The Japan Rugby Football Union rolled out the celebrities on Tuesday in support for its bid to host the 2011 Rugby World Cup.
Correspondents’ Club of Japan.
Former Prime Minister Yoshiro Mori and former captain and coach of Japan Seiji Hirao were joined by two World Cup-winning Wallabies in Toutai Kefu and Matt Cockbain at a press conference at the Foreign Correspondents’ Club of Japan in Tokyo.
And it didn’t stop there with the likes of Wallabies coach Eddie Jones (who had hoped to fly in from Australia for the event), former All Black John Kirwan, England and British and Irish Lions captain Martin Johnson — not to mention Olympic gold medalist Koji Murofushi, yokozuna Asashoryu, Tsunekazu Takeda, president of the Japan Olympic Committee, and Prime Minister Junichiro Koizumi — all weighing in with messages of support through a promotional video.
Unfortunately, restrictions imposed by the International Rugby Board, mean that the actual contents of Japan’s bid have to remain under wraps for now, though the JRFU did say that the tournament would be played in June and July and would be run on similar lines to the 2003 and 2007 events — namely 20 teams in four groups of five with the top two teams in each group advancing to the knockout stages.
And the quartet — in their own different ways — impressed on those present that Japan was ready to host the event.
Going up against Japan are New Zealand and South Africa, and while their pedigree as rugby-playing nations cannot be faulted, there are many who think the game — and the IRB — need to look beyond the traditional power bases if the sport is to maximize its potential.
“The future of rugby lies in Asia, both in terms of the number of players but also the number of fans,” said Mori, president of the 2011 Japan Rugby World Cup Bid Committee.
“And that is one reason why Japan has decided to put in a bid,” he added.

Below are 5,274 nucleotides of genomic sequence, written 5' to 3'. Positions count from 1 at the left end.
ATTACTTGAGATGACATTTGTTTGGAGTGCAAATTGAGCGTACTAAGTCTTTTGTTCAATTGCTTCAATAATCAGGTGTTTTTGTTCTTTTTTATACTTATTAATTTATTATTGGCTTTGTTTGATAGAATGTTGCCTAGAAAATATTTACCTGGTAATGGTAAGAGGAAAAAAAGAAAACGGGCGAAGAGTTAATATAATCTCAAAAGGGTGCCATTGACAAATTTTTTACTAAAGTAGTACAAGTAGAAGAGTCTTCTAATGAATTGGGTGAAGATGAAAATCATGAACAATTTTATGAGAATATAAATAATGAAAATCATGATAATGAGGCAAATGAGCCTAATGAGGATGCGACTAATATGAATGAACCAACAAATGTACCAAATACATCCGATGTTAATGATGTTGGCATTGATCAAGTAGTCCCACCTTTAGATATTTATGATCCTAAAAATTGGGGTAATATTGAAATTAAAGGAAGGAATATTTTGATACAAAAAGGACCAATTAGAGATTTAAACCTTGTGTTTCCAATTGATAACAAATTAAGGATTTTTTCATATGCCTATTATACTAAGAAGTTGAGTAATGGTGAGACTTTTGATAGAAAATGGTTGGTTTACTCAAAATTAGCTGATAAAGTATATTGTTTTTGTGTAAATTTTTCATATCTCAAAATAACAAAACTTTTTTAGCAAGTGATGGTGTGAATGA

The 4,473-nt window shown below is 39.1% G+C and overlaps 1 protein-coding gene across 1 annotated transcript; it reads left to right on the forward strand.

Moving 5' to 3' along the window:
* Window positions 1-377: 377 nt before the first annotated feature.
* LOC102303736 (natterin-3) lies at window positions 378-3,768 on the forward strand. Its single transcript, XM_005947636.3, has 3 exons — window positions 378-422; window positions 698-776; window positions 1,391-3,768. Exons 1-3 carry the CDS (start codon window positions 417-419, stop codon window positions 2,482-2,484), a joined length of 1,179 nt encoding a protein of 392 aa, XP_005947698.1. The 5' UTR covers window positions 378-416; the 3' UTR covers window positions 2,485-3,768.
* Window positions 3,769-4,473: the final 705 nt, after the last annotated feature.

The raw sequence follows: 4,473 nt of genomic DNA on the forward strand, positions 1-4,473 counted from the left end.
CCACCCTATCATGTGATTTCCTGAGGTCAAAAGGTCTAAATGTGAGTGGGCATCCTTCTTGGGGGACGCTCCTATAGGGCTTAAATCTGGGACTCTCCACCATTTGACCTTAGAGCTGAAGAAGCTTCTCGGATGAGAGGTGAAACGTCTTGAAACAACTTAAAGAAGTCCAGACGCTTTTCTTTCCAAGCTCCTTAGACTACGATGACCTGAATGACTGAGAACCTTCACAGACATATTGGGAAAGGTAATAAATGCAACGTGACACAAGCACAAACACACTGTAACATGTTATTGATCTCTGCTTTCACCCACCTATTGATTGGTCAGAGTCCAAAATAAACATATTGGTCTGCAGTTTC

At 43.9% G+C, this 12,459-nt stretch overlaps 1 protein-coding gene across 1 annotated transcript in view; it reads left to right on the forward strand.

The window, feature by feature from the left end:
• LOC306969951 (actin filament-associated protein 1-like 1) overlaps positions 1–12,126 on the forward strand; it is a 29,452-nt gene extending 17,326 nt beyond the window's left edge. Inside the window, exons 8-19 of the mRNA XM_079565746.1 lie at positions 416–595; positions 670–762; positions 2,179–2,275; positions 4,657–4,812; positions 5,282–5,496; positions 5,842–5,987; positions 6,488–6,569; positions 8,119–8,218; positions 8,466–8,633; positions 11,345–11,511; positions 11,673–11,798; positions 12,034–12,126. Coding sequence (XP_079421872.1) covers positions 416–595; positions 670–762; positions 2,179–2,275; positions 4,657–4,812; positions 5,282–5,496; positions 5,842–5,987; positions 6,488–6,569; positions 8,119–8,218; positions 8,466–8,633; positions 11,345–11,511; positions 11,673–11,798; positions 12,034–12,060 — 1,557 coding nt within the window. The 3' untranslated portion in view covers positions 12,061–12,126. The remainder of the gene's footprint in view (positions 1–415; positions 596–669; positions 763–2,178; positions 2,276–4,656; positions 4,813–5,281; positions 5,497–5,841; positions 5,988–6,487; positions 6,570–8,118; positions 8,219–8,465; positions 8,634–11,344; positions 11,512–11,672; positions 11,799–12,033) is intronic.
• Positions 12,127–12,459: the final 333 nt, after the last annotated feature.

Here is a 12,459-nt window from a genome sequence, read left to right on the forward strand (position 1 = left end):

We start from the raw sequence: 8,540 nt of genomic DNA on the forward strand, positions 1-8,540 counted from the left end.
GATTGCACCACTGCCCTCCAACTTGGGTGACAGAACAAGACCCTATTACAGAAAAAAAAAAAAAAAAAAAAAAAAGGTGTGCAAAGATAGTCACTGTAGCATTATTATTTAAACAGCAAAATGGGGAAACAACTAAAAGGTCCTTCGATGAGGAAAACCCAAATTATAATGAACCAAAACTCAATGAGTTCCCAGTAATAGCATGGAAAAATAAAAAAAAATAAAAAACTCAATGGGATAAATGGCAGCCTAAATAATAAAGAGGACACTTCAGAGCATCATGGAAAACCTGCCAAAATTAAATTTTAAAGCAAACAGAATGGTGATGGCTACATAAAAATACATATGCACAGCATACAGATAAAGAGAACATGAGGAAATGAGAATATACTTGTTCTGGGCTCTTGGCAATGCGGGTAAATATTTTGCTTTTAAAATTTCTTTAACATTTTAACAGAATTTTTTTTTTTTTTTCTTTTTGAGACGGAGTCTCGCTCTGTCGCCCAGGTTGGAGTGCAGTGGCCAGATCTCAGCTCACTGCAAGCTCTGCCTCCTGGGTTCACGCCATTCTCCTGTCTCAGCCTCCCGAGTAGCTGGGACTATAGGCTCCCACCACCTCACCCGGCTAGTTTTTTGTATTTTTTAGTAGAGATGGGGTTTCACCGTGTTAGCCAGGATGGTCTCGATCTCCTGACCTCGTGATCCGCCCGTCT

Jones, who was prevented from attending the press conference by a prior engagement in Australia, said that countries such as Japan and the United States should have more input in the rugby world, and that hosting the World Cup would help greatly toward this end.
The need to expand the borders of the game and the tremendous infrastructure in place as a result of the 2002 soccer World Cup are just two reasons why Japan is the bookies favorite to win the right to host the third biggest sporting event in the world.
Add in the support of the government — 618 Diet members support the bid, as opposed to the 339 who supported the bid for the soccer World Cup — and a number of very high profile sponsors and it would seem that it is Japan’s bid to lose.
Unfortunately things are not quite as simple as that.
One cause for concern among rugby fans around the world is that support for the tournament will fall off once the Brave Blossoms are knocked out.
And it is a point not lost on Hirao.
“Now we have a long-term goal in hosting the RWC, I hope we will see a big improvement in the level of the national team,” said the former Kobe Steel star, who added that Japan had risen in the IRB rankings to No. 17 following its win over South Korea on Sunday.
“To date the only countries to have hosted the World Cup have been top eight countries, and that ultimately has to our goal.”
Of course, given the results of the team’s disastrous tour of Europe at the end of last year, there could be some who think Hirao is the eternal optimist. But he was backed by two men who know what it takes to win at the highest level.
“Japanese players are good enough to mix it with the best,” said Kefu, who plays for Kubota Spears. “And the players are big enough and strong enough to play international rugby.”
Cockbain — Kefu’s teammate in the 1999 Wallaby side that lifted the Webb Ellis Cup — also played in the 2003 finals in Australia and the World Fighting Bull backrow forward believes the Japanese players will be motivated by playing in front of their home crowd.
“I am sure that if Japan wins the bid, and I hope they do, that the Japanese players will get a real lift from the fans,” he said.
An IRB inspection team will visit Japan in June, at which stage it is hoped that more details of the bid can be released.
However, Hirao did say that there would be no need for any new stadiums to be built and that Osaka’s Hanazono and Tokyo’s Chichibunomiya — the two traditional homes of rugby in Japan — could be used following renovations.
A final decision as to who will host the 2011 Rugby World Cup will be made on Nov. 18 following an IRB Council meeting.